This cheekily named Polynesian themed rum bar has a congenial international crew behind the bar, reasonably priced tropical cocktails, flaming scorpion bowl beverages for a crowd, and interesting craft beers to boot. Tiki chic.
Hipster beer geekiness pervades this shop just off the Place de la Bastille, with a record player spinning the blues, a faux phone box housing the English beers, and a periodic table of beer styles on the wall. Prices are very fair, and Guillaume, the friendly young owner is rightly proud of his ever-growing collection which boasts 500 beers from all over the world.
With a host of international beers, a speedy bottle-chilling machine, and a row of chess tables at patrons’ disposal, Guillaume Lucas’ shop is a welcome addition to the rue des Martyrs. A good place to pick up something on the way to a party or picnic, but you can also pass a few hours here, playing chess and sipping quality beer.
Located just inside the covered market at Place d’Aligre, this little shop is easy to miss, nearly hidden behind its own refrigerated snack case. But it’s a gem, with a solid assortment of Belgian, German, and French beers at very low prices.
This unassuming bar, tucked on a side street near the Marché d’Aligre, boasts an impressive collection of over 100 beers. The selection is largely Belgian and mostly in bottles, though the tap choices are above average.
Simon Thillou’s shop is the place to go for craft beer made in France. He works with brewers all over the country to source his remarkable and impeccably curated collection of small-batch French beers.
Amid the multitude of crêperies on this little street sits this good old-fashioned beer bar. It’s cozy and bustling, with classic rock on the stereo, beer-friendly eats, and maybe, just maybe, NFL football on TV. Service is speedy and well-informed, and the hooks along the walls and bar are appreciated by purse-carriers and coat-wearers everywhere. In addition to the 13 beers on tap, you’ll find 120 different bottled beers. Prices are a little steep, but the convivial ambiance and tasty Belgian beers are certainly worth a splurge now and then.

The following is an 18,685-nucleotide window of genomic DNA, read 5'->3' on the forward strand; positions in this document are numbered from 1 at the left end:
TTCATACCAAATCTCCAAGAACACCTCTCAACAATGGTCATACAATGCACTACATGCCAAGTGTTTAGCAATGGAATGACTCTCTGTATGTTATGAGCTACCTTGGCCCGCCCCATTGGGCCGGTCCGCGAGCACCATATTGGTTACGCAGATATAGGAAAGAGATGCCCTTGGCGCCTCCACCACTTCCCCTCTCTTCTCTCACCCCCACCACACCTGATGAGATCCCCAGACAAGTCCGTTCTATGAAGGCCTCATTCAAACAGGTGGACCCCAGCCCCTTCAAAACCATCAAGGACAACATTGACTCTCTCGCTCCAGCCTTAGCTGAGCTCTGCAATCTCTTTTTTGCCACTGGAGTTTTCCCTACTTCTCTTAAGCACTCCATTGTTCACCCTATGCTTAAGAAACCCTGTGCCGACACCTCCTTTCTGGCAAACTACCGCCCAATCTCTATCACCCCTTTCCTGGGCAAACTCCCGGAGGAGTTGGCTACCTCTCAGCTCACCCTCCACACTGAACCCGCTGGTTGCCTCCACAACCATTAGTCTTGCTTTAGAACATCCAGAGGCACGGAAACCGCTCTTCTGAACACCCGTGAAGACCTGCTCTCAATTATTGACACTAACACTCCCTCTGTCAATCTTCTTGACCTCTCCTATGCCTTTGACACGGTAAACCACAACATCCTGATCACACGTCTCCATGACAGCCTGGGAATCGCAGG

Opened in late 2012, this is the first brewery in Paris proper in many decades. Brewed in small batches with flavors inspired by the neighborhood’s African markets and offering brewery visits, free tastings, and bottles to go.
Imports rule at this Temple of Beer, where you’ll find a wide range of beers from Belgium as well as lesser-represented countries like Germany, the Czech Republic, the United Kingdom, and the United States.
Just north of the bustling rue Montorgeuil, this tiny beer cave is a haven for beer lovers with dozens of international bottles available either to go or to drink on site at one of the four tables
This comfortable pub at the top of rue Mouffetard pours a rotating selection of well-known Belgian beers like Chimay, Maredsous, and Delirium.
La Fine Mousse Restaurant (75011) Kate Robinson visited La Fine Mousse’s new restaurant, which aims to “bring beer to the dinner table and prove that it’s a worthy companion to exceptional food.” There were “still a few wrinkles to iron out, especially considering the price point,” but
Paris Bars for Drinking Craft Beer 75001 Le Sous-Bock Au Trappiste 75004 Bar Demory Paris 75005 Académie de la Bière The Bombardier Brewberry L’Envol Québécois Le Mayflower 75006 La Marine 75009 Dirty Dick Glass 75011 BAPBAP La Fine Mousse The Green Goose 75012 Express de
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At long last, craft beer is taking off in Paris. Camille Malmquist explores the emergent scene and its key players, telling us what to drink and where.